From sliders to hinges, handles to knobs, hardware is both what makes a vanity functional and what can give a vanity that extra special look. In this guide we will break down how these pieces work, what is available to you, and how you can best utilize them in your home.
While older style wood and plastic slides are still available, nearly all modern drawers use either nylon rollers or steel ball bearings. With each of those come a variety of options including soft-close, self-close and push to open.
Nylons rollers are a more economical option and provide soft movement, being used typically with a steel drawer slide member. While they are low in cost, easy to install and are very functional, they do lack a firm rigidity, especially when fully extended.
Steel ball bearing, or precision ball bearing sliders, are made to offer a greater feel and fit compared to the more traditional nylon roller. The inward and outward movement is controlled usually by a hydraulic system. These sliders also allow for a drawer to hold more weight while remaining sturdy.
Soft-close is one of the most popular of sliders in the industry. It uses a hydraulic dampener that "catches" the drawer at a certain distance to closing, and then regulates the closure in a slow smooth motion. This function both helps with the noise of drawers banging shut, and increases the life of your drawer by greatly reducing the amount of shock it takes.
Both side and undermount options are available for sliders. Side mounts are the more economical option and take up a little less space than undermount. Both are easy to install, but undermount offers a much nicer aesthetic, as well as offering a variety of soft-close and self-closing technologies. Undermount also often provides a much more rigid drawer on extension, while side mounts tend to wobble slightly when extended.
There are three main types of hinges: Concealed, Semi-Concealed, and Exposed. Depending on what style suits your needs, you may want to first find out if your vanity is face framed or frameless.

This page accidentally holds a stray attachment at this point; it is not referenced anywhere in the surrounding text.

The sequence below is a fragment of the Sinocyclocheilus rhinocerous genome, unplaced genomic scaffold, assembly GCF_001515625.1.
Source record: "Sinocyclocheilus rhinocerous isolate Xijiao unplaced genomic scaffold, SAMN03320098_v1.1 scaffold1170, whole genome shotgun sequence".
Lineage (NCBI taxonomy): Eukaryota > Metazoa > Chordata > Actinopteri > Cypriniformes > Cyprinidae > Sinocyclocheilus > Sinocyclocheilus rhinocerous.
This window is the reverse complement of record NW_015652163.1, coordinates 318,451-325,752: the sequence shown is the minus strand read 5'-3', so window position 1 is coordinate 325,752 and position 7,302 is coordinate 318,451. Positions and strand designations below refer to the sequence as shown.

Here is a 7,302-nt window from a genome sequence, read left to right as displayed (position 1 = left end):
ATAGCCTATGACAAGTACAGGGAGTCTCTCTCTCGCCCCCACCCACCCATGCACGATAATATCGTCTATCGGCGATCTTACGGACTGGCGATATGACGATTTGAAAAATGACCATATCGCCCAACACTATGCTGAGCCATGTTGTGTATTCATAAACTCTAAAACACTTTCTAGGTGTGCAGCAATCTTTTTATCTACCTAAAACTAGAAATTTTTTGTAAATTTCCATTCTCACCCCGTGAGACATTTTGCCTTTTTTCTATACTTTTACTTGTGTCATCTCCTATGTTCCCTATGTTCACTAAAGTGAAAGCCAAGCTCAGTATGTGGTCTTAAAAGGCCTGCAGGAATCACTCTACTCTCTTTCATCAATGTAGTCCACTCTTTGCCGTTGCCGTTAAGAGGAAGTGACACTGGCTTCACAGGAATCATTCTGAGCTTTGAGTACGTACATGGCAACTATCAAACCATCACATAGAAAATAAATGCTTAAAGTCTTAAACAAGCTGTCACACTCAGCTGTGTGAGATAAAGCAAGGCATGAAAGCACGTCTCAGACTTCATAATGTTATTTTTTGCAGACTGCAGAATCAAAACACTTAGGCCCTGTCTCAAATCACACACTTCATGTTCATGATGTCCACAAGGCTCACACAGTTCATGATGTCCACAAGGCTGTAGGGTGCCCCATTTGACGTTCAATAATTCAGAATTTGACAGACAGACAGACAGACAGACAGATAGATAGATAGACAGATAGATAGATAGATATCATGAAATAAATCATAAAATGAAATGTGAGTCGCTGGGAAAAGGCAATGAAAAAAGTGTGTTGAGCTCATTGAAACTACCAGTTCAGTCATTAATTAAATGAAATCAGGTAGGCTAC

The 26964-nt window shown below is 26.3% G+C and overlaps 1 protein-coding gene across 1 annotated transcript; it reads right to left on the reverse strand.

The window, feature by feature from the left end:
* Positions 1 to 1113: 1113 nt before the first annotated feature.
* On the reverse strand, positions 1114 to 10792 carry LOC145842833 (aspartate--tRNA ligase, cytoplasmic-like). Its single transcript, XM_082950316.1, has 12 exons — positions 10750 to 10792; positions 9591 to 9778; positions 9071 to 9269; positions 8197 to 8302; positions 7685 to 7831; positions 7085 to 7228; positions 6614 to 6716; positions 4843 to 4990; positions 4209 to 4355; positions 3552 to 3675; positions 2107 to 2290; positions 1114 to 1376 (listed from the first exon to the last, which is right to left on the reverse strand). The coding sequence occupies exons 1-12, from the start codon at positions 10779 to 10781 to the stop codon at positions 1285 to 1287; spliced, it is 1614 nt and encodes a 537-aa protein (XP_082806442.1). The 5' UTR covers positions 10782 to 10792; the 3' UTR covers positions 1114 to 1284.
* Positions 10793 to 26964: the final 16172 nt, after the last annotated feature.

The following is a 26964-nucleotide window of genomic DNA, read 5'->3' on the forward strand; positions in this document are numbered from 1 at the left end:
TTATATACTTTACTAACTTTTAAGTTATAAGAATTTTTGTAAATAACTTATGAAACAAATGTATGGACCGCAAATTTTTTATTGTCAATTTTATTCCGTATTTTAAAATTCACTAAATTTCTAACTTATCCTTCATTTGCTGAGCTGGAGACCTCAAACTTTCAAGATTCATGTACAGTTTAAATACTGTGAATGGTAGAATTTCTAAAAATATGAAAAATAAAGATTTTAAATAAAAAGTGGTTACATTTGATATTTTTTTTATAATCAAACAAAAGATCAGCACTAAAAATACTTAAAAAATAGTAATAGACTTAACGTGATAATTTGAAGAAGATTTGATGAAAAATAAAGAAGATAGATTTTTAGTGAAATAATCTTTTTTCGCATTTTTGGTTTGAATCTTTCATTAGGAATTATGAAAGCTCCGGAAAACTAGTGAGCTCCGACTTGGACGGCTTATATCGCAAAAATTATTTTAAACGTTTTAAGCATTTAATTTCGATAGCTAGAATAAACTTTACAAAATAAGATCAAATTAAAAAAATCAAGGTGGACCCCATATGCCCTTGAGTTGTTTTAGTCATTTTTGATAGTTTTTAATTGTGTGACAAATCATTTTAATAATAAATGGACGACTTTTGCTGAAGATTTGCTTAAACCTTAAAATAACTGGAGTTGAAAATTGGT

Concealed hinges or "European hinges" are very popular and are used in both framed and frameless construction. The concealed refers to the hinge being completely unseen when the doors are closed. Typically, they have a mounting set that is attached to the inside of the cabinet door, and then a circular mortise or hole that is drilled out for the other part of the hinge to sit in. This mounting technique is popular for both the look it provides and the versatility, offering a wide range of openings for the doors, ranging from 95-180 degrees. Most modern doors use these hinges and they are easy to adjust as well as install.
Another popular hinge, these have a piece of the hinge sticking out the side when the doors are closed, usually adorned with a decorative piece. Used much more frequently on framed construction, these hinges have a more traditional look than their modern counterpart.
Exposed hinges are most commonly used solely as a design choice. If you are looking for something rustic looking or just want more detail in general, exposed hinges provide the functionality, but with the added decoration that is desired.
HANDLES & KNOBS
Choosing the handles and knobs for your vanity is one of the final important parts of the process. Most of the decisions made here will be your own personal taste. However, there are a few things to keep in mind. A common idea is to have knobs for doors and pulls for drawers. The reasoning being that it is much easier to easier a drawer using your whole hand with a pull as opposed to your fingertips with a knob. Some drawers especially your larger ones, may be quite heavy, and to just have your fingertips to open it, might be a little uncomfortable.
Another tip is to keep your cabinet and countertop styles in mind when choosing. Be consistent, and follow the lines with the rest of your design choices. A more curved look is paired nicely with rounded handles, while a more square or flat style will be accentuated with square contoured hardware.
When choosing your handles and knobs, the finish should compliment the rest of your bathroom. However, don't feel constrained to matching your faucet. You have some flexibility, try out different looks and choose one that feels right for you.